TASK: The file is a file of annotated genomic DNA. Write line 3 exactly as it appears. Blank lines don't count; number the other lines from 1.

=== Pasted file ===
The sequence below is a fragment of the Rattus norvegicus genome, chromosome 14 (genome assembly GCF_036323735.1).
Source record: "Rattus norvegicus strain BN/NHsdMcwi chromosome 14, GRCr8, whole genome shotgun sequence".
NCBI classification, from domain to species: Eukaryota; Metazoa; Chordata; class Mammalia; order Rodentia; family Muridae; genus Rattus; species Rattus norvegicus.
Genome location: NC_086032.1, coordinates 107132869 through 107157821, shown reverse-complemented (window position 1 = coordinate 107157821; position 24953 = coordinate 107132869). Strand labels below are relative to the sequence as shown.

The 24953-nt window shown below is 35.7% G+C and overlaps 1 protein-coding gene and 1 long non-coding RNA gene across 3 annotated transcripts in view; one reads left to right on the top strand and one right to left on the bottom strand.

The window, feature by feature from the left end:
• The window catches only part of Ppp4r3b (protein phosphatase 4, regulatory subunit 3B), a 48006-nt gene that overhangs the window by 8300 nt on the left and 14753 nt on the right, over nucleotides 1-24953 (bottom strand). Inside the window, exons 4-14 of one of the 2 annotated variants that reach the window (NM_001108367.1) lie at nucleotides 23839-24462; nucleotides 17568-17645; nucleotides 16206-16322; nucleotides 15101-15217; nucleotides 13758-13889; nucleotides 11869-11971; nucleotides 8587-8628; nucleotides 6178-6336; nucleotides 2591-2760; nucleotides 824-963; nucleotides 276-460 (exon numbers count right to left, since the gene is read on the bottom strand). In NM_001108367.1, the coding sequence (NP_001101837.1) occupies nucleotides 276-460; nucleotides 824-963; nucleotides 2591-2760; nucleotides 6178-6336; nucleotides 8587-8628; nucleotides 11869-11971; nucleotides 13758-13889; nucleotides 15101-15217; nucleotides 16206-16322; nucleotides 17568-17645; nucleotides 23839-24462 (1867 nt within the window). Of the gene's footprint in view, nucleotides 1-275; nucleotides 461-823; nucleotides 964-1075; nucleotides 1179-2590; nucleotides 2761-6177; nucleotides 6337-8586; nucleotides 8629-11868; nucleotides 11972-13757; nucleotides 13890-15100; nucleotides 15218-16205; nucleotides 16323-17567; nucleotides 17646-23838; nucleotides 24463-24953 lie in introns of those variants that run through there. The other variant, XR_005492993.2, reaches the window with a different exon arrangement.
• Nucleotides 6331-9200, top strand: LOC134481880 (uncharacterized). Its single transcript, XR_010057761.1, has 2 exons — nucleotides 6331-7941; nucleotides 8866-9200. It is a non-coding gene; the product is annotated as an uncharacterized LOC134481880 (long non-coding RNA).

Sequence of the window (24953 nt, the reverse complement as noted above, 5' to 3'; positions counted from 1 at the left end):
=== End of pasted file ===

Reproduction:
NCBI classification, from domain to species: Eukaryota; Metazoa; Chordata; class Mammalia; order Rodentia; family Muridae; genus Rattus; species Rattus norvegicus.